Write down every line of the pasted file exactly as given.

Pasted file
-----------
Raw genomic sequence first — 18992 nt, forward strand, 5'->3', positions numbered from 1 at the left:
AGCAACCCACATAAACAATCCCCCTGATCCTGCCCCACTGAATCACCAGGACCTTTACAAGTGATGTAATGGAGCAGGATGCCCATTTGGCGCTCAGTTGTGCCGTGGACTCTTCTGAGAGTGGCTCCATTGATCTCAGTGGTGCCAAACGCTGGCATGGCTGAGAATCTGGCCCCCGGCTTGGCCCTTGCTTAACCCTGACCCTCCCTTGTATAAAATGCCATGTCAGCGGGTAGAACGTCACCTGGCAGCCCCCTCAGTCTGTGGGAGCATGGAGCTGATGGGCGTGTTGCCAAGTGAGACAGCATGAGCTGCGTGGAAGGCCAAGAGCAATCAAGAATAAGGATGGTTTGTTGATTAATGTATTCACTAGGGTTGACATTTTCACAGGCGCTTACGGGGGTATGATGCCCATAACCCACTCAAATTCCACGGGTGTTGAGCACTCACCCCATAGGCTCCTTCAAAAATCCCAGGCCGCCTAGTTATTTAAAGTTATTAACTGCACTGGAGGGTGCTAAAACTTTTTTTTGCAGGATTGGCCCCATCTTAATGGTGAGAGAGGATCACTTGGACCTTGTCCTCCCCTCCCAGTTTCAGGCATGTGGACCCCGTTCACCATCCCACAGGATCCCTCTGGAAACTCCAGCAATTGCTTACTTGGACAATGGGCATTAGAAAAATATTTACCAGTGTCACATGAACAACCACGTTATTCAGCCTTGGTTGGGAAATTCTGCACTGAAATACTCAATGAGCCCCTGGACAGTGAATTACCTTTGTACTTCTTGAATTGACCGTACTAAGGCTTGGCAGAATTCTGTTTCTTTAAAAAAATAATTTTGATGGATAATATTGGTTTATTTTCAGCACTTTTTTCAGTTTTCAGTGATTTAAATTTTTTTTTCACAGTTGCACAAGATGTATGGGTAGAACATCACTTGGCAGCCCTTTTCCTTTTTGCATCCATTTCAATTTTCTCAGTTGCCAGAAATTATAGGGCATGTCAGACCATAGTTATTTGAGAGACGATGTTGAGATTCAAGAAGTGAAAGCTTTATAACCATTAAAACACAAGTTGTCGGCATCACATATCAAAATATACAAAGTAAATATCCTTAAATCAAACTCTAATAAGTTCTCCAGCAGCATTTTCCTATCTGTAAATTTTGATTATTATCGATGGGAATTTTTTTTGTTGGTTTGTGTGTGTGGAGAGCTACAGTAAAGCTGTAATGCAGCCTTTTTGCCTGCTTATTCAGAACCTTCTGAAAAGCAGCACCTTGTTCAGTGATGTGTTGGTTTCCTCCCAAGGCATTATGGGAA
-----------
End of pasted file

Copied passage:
Raw genomic sequence first — 18992 nt, forward strand, 5'->3', positions numbered from 1 at the left:
AGCAACCCACATAAACAATCCCCCTGATCCTGCCCCACTGAATCACCAGGACCTTTACAAGTGATGTAATGGAGCAGGATGCCCATTTGGCGCTCAGTTGTGCCGTGGACTCTTCTGAGAGTGGCTCCATTGATCTCAGTGGTGCCAAACGCTGGCATGGCTGAGAATCTGGCCCCCGGCTTGGCCCTTGCTTAACCCTGACCCTCCCTTGTATAAAATGCCATGTCAGCGGGTAGAACGTCACCTGGCAGCCCCCTCAGTCTGTGGGAGCATGGAGCTGATGGGCGTGTTGCCAAGTGAGACAGCATGAGCTGCGTGGAAGGCCAAGAGCAATCAAGAATAAGGATGGTTTGTTGATTAATGTATTCACTAGGGTTGACATTTTCACAGGCGCTTACGGGGGTATGATGCCCATAACCCACTCAAATTCCACGGGTGTTGAGCACTCACCCCATAGGCTCCTTCAAAAATCCCAGGCCGCCTAGTTATTTAAAGTTATTAACTGCACTGGAGGGTGCTAAAACTTTTTTTTGCAGGATTGGCCCCATCTTAATGGTGAGAGAGGATCACTTGGACCTTGTCCTCCCCTCCCAGTTTCAGGCATGTGGACCCCGTTCACCATCCCACAGGATCCCTCTGGAAACTCCAGCAATTGCTTACTTGGACAATGGGCATTAGAAAAATATTTACCAGTGTCACATGAACAACCACGTTATTCAGCCTTGGTTGGGAAATTCTGCACTGAAATACTCAATGAGCCCCTGGACAGTGAATTACCTTTGTACTTCTTGAATTGACCGTACTAAGGCTTGGCAGAATTCTGTTTCTTTAAAAAAATAATTTTGATGGATAATATTGGTTTATTTTCAGCACTTTTTTCAGTTTTCAGTGATTTAAATTTTTTTTTCACAGTTGCACAAGATGTATGGGTAGAACATCACTTGGCAGCCCTTTTCCTTTTTGCATCCATTTCAATTTTCTCAGTTGCCAGAAATTATAGGGCATGTCAGACCATAGTTATTTGAGAGACGATGTTGAGATTCAAGAAGTGAAAGCTTTATAACCATTAAAACACAAGTTGTCGGCATCACATATCAAAATATACAAAGTAAATATCCTTAAATCAAACTCTAATAAGTTCTCCAGCAGCATTTTCCTATCTGTAAATTTTGATTATTATCGATGGGAATTTTTTTTGTTGGTTTGTGTGTGTGGAGAGCTACAGTAAAGCTGTAATGCAGCCTTTTTGCCTGCTTATTCAGAACCTTCTGAAAAGCAGCACCTTGTTCAGTGATGTGTTGGTTTCCTCCCAAGGCATTATGGGAA